From pre-school age his son Pat, complete with his little yellow bike, used to go with his father all over the countryside. He would sit and watch his father work and loved the metal craft.

"He would have a packed lunch and when he got tired he would just fall asleep with his pillow in the truck. He would get upset if he couldn't come."

As soon as Pat left school he started in the family business and was also soon competing in farrier and blacksmith competitions, winning at national and international level.

Pat won the national champs for quite a few years in a row and won numerous chances to compete at the the Calgary Stampede in Canada (see our story on this event on p10). In Calgary he competed against 80 other farriers from 12 countries and at his first attempt won rookie of the year in his class.

A huge man, Pat makes the work look easy. Swinging hammers and working at the forge comes naturally after a lifetime.

"I like the work and I like the craft. It suits me but I couldn't tell you why. We've all had our bruises and stitches but you get fit on the job so it's not so bad."

He went out on his own and works the Taihape region where he has had many of the same customers and friends for nearly two decades.

His brother Nathan has always had a love for horses and also joined the business on leaving school but after a while gave up to try his hand at other things.

"But in the end I always came back to it. I was always going to, deep down inside I knew. It was always the horses."

He has worked full time as a farrier since 2006 and in April went out on his own to become the third Schimanski man to carry on the business.

The trio also take pride in making their own tools. "We could buy tools but we don't. We can make our own and, if you can do it, then you should do it," Nathan said.

Pat is especially keen on the blacksmith side of the business and has lathes and engineering machinery. He has taught himself and is regarded as bit of an expert by the other two.

Kevin has a large coal-fired smithy in his own workshop and once every few months his sons join other farriers, blacksmiths and keen amateurs from around the North Island there for a training session. Shoeing a horse takes Pat about half an hour, and without giving too much away, he says it's quite a lucrative business.

"We do all right. It's a numbers game like shearing. The more you do the better off you are."

Not content with working with horses all week, Kevin and Nathan play polo and travel the country for competitions. Kevin is regarded one of the oldest polo players in the world.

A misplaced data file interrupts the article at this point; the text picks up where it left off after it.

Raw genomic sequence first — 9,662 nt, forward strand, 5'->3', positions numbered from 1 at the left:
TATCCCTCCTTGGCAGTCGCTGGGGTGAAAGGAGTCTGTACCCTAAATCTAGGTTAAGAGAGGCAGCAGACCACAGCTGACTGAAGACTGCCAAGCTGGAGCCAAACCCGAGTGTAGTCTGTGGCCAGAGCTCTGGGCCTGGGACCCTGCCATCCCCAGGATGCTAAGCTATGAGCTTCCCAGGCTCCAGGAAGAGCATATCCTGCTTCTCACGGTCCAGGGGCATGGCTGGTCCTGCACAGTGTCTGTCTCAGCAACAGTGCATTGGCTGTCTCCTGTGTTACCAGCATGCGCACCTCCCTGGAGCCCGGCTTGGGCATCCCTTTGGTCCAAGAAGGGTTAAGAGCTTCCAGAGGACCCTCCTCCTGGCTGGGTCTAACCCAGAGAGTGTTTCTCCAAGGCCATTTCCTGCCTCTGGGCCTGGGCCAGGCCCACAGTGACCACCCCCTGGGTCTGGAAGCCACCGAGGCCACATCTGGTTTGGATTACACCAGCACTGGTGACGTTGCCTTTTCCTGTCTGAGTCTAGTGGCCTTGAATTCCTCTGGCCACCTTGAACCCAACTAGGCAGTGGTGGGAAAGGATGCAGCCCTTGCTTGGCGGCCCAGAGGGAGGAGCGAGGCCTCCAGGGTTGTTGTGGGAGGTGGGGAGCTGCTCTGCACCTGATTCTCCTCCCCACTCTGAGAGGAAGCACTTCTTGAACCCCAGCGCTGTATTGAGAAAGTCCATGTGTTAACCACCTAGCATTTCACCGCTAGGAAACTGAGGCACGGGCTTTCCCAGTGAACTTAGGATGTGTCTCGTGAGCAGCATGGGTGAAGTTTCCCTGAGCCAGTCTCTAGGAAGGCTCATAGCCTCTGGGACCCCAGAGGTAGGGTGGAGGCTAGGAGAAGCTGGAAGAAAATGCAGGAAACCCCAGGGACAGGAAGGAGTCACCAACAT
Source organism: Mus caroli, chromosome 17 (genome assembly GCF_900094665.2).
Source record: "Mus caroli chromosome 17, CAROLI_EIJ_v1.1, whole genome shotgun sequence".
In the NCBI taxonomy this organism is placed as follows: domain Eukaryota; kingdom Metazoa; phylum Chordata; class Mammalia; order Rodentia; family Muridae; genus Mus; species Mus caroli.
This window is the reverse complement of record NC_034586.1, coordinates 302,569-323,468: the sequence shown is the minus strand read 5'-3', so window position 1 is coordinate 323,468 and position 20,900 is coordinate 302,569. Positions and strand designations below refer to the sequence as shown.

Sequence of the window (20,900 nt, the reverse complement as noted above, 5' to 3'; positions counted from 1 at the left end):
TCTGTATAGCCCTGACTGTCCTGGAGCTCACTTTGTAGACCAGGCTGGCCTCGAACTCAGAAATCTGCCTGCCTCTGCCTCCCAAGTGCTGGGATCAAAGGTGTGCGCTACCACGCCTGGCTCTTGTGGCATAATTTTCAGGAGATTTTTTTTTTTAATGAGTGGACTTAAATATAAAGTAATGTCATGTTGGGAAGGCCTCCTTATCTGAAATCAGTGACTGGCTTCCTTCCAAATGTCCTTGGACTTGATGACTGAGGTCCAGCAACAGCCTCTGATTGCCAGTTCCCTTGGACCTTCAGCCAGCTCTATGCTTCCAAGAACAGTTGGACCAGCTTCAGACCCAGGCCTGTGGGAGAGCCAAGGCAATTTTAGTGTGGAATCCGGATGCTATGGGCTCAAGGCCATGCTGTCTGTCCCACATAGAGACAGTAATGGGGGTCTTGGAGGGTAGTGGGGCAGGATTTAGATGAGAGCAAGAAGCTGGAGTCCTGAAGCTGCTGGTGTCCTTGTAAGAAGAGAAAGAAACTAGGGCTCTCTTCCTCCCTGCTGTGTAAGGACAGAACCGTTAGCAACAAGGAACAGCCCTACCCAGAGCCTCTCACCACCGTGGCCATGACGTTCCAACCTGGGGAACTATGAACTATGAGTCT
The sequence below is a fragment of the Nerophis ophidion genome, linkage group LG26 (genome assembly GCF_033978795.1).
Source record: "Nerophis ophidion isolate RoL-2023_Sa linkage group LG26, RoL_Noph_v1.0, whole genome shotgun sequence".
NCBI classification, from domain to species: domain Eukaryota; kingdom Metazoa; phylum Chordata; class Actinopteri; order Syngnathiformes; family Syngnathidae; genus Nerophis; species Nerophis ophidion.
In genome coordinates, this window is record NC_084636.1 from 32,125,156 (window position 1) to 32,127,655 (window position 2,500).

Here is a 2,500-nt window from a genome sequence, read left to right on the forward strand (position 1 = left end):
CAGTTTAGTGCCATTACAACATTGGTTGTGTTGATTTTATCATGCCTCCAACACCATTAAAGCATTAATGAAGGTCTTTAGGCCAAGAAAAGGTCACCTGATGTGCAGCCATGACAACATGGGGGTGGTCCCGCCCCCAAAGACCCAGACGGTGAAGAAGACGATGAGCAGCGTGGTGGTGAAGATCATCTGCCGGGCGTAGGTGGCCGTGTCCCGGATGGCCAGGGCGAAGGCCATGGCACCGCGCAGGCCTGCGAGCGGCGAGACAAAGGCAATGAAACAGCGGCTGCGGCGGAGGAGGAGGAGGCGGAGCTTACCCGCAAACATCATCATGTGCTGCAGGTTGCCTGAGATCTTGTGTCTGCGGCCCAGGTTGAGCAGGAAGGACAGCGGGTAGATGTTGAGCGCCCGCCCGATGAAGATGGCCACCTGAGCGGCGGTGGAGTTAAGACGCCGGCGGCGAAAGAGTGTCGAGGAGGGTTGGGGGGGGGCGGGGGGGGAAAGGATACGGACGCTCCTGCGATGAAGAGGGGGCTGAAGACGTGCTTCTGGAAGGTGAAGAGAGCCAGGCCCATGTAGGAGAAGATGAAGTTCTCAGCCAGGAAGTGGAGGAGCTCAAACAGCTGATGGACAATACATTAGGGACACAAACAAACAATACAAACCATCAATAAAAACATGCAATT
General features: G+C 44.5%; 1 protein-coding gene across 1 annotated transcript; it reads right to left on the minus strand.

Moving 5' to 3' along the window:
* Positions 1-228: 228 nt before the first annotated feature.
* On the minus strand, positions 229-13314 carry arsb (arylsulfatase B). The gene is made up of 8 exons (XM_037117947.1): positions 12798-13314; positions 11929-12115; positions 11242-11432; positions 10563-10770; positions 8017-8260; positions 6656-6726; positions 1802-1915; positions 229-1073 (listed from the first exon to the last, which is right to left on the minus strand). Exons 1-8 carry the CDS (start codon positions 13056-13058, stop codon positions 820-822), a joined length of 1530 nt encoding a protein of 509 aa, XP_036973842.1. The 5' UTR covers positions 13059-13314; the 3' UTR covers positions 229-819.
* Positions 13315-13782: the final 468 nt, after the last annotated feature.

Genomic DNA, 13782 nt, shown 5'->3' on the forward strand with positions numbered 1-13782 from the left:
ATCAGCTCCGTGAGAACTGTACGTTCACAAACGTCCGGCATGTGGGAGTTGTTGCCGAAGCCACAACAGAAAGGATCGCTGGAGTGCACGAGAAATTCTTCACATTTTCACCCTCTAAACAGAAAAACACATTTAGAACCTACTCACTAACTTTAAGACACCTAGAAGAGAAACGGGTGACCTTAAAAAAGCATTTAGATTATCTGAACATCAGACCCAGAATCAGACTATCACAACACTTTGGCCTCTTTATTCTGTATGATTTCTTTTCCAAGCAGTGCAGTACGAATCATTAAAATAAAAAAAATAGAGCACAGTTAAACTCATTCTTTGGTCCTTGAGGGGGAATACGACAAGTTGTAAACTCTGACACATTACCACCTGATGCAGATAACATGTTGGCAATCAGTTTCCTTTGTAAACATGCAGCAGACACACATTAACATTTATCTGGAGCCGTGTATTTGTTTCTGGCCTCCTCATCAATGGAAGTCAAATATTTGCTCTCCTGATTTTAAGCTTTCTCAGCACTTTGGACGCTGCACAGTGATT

Pat says the farrier tradition began with the Romans who used to tie rawhide to their horses' hooves before progressing to nailing on iron shoes.

"The job hasn't changed much in hundreds of years. There are a few modern materials and tools which make it a bit easier but the actual craft itself hasn't changed."

The tools are simple: a hammer, tongs, some punches, an anvil and a forge.

"It gets to the stage where you can do it pretty much without thinking."

When Kevin started making his own tools he found the best steel was from the flywheel magnets of Model A Ford cars from the 1920s.

"But they are getting harder to get now."

Nathan now scours scrap yards looking for the right kinds of steel. He has found hydraulic ram shafts and certain parts of car steering and suspension units provide the best steel.

"High tensile and tool steels are the best, with a bit of chromium in them. It doesn't matter where it has come from as long as we can make it do the job."

There is a real sense of family amongst the three. Nathan takes direction from Pat while they are working: "Have you seen the forearms on him? He'd rip me in two if I didn't."

But afterwards they stand joking about Pat's size. "He's obviously the milkman's child."
Mum Maria is very much a background figure in the business but just as important as she takes care of the numbers for the boys.

"Mum does the accounts," says Nathan. "She did them for Pat when he started out and now she's doing them for me."

Their two sisters were brought up around horses but found their own trades after a stern warning from their Dad.

"I told them if they didn't get jobs after school they would be working with me. They have both done me proud."

Pat says he never gave any thought to being a farrier or why he chose to follow in his father's footsteps. It was something he loved and it just felt natural to work beside family.

"We have our disagreements, like every family, but we all get on well."

- Herald on Sunday